Restaurant Review

American Cut Bar & Grill

After a midcourse correction, Marc Forgione's post-Revel return to Jersey fine-tunes steak-house sizzle for the suburbs.

The expertly charred garlic-and-herb-rubbed bone-in sirloin, sliced, with a pan of wild mushroms on the side.
The expertly charred garlic-and-herb-rubbed bone-in sirloin, sliced, with a pan of wild mushroms on the side.
Photo by Morgan Ione Yeager

In 2012, Iron Chef Marc Forgione, with a marketing sense as sharp as his Mohawk haircut, opened his first American Cut steak house at the gleaming new Revel in Atlantic City. While Revel remains a shell (at least till next year), American Cut has become a big-time brand, with two in Manhattan, one in San Juan, Puerto Rico, and the latest in suburban Atlanta. Meanwhile, last winter, the LDV Hospitality Group, in which Forgione is a partner, brought the swank brand back to the Jersey shore.

Okay, not that Shore, but the Hudson shore, three miles north of the George Washington Bridge, near the Palisades in Englewood Cliffs. The area is well-to-do, but far from being a magnet for high rollers, it’s greenly suburban, diverse and family centered.

We had completed two visits to the new restaurant—glamorously redesigned from its days as the Assembly Steakhouse—when suddenly, last July, chef de cuisine Quincy Logan was replaced by veteran LDV hand Anthony Russo, who was given the higher title of executive chef.

Russo retooled the menu, keeping its bona fides as a first-class steak house but broadening its appeal, raising the number of salads from four to six, the number of pastas from zero to three, the number of fin-fish entrées from one to three, and planning a family-style, Italian-American Sunday supper to debut soon. “At each American Cut,” Forgione recently e-mailed NJM, “I’ve tried to bring a little bit of local flavor to a few dishes on the menu.” Clearly, Russo has done that.

It’s worth noting that there are two types of American Cut. Since the demise of Revel, only the two Manhattan flagships carry that name. The rest, while still upscale, are more casual, have kids’ menus and are designated Bar & Grill.

When we returned to Englewood Cliffs in September, we were pleased to see some of our favorites still on the menu: the big-flavored, big-value, pastrami-spiced hanger steak (10 ounces, $29). Forgione’s signature dry-aged burger now comes with bourbon onions and fries as well as beer cheese—for $16 instead of $18. Not wanting to blow our cover, we gave a silent sitting ovation to the new sirloin, previously a 14-ounce, boneless New York strip for $45, now an 18-ounce (because cooked bone in for more flavor) garlic-and-herb-rubbed sirloin for $42. Sides have been reduced in price (from $10 to $9), but not in quality. Bacon creamed corn was fresh and terrific. So were the sautéed wild mushrooms and the bracelet-sized onion rings—no need to hunt for the onion inside the crunchy coating.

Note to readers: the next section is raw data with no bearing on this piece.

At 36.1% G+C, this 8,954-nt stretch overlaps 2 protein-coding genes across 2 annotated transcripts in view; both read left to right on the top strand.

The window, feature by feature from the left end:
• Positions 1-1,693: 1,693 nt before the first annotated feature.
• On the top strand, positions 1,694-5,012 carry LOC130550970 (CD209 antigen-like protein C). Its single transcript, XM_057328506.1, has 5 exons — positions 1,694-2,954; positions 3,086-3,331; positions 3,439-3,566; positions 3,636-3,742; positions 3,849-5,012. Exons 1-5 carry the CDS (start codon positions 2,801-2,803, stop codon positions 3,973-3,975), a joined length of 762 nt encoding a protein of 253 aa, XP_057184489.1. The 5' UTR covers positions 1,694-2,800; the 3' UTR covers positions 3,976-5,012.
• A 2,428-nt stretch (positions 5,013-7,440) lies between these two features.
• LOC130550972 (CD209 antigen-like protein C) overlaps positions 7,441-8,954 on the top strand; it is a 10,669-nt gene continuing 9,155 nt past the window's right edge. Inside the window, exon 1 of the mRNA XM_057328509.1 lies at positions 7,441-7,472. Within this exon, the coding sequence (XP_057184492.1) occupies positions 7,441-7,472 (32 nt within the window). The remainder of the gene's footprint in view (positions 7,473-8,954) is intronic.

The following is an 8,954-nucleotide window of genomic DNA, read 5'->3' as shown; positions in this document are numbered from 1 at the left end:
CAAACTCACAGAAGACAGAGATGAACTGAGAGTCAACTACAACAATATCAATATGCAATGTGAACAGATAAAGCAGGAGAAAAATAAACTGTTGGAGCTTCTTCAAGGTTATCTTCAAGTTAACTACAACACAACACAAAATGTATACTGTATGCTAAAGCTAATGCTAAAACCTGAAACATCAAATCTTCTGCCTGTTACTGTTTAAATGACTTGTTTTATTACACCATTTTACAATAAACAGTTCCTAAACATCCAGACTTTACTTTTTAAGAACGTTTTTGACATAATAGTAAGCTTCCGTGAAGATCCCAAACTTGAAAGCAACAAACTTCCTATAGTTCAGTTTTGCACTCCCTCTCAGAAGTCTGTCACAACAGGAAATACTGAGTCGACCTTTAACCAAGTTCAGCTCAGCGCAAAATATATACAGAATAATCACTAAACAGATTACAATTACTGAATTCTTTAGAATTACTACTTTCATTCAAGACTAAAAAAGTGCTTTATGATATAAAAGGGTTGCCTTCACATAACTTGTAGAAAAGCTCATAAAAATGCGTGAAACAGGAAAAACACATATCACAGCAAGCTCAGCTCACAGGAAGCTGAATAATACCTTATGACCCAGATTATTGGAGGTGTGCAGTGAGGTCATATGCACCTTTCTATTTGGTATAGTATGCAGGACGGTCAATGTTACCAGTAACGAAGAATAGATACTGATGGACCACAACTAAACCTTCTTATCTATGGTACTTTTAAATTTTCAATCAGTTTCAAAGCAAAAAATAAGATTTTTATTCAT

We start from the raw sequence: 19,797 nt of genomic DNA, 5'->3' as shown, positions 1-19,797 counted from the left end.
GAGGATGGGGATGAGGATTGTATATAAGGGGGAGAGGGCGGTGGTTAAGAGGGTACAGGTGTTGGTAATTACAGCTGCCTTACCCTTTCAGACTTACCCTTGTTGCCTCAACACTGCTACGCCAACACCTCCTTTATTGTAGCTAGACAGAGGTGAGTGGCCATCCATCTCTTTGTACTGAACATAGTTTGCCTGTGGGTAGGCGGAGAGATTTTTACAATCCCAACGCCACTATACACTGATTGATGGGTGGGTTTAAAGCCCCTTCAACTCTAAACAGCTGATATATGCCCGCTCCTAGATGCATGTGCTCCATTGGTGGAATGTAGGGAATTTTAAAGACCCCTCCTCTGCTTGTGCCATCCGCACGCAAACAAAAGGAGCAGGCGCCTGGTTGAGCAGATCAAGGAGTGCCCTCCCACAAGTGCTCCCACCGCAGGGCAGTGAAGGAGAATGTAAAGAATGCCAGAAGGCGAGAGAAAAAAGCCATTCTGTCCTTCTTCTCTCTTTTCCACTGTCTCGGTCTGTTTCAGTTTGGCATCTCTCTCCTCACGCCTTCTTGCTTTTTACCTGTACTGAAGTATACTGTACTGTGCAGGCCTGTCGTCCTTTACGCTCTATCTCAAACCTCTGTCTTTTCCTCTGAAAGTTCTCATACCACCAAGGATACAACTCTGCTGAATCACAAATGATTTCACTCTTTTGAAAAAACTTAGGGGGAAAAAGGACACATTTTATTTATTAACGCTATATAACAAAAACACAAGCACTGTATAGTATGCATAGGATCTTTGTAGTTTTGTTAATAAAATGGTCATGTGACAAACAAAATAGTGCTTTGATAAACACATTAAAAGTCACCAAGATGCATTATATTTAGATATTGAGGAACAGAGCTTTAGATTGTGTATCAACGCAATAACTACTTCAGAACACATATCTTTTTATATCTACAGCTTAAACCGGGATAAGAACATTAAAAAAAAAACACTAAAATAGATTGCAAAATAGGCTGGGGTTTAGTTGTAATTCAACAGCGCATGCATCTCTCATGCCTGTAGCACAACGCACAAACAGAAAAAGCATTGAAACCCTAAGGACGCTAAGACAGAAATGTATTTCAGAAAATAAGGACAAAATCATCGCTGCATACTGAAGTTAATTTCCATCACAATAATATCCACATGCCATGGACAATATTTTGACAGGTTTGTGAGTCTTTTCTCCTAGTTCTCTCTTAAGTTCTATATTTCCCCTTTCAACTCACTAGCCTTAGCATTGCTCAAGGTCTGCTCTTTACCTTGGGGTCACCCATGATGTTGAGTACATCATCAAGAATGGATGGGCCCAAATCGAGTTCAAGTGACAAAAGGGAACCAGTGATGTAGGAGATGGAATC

Russo, a Bloomfield resident, divides his time between Englewood Cliffs and LDV’s Lugo Cucina Italiana in Manhattan. At Englewood Cliffs he added one of his award-winning Lugo creations—meatballs in marinara. They’ve become a hit even though not on the menu. Waiters will “secretly” hip you to what Russo calls “sort of a VIP dish,” but the allure is all in the eating.

These are some of the most tender, flavorful (and large) meatballs I’ve ever had. Russo makes them with beef, pork and veal, “the Neapolitan way,” he says, and serves them under a thick San Marzano tomato marinara. “I finish the sauce,” he happily notes, “with butter and lots of Parmesan.” So many patrons now ask for the always-available $14 duo that Russo calls the fans “the meatball society.”

Englewood Cliffs’ opening menu included a 44-ounce, 28-day dry-aged porterhouse for $109. Maybe its extravagance set the wrong tone. In any case, Russo took it off the menu. But it’s still available, same size, now $94. Just ask.

American Cut’s beef is all Certified Black Angus from purveyor Pat LaFrieda. Steaks are rubbed with salt and pepper and fired to a delectable char in an infrared broiler. They’re finished with a sear on each side in a cast-iron pan while being mopped with an elixir of beef drippings, butter, and fresh garlic and herbs. All our steaks were cooked exactly as ordered. Medium-rare seems to optimize flavor and tenderness.

It won’t be easy, but try not to devour the warm, everything-seeded buttermilk biscuits that come to the table gratis. There are other good things to eat, including a lovely tuna poke, a Hawaiian-style tartare of ahi tuna and avocado chunks sassed with slivers of pickled jalapeño and red onion. A hefty, delicious crabcake was full of well-seasoned lump crabmeat, rolled in cornflakes, pan-seared and served over a tasty remoulade. Brick-pressed chicken with pan-drippings sauce was superb.

Pastas are available in half orders. Linguine Bolognese was meaty and satisfying, but orecchiette with chunks of sausage and broccoli rabe was nearly sauceless and tasted unfinished. Fried calamari, the rings cut too thin, were crisped to virtual squidlessness.

A swaggering steak house needs swaggering desserts. Pastry chef Kristen Moorer, who has been with American Cut since Revel, knows how to do over-the-top for grown-up, not preteen, palates. Her warm, dense, red-velvet brownie with ice cream, hot fudge, marshmallow goo and candied almonds may blur that demarcation and be too much of a good thing, but it is a good thing, nonetheless. Her sweet-and-salty CrackerJack sundae, with peanut brittle inside, is a little more temperate.

But on all three visits, the grandest of finales was Moorer’s imposing layer cake of the day. Whether the cookies and cream, the strawberry lemonade, or the Willy Wonka chocolate, we had at it with forks and quickly reduced it to crumbs.

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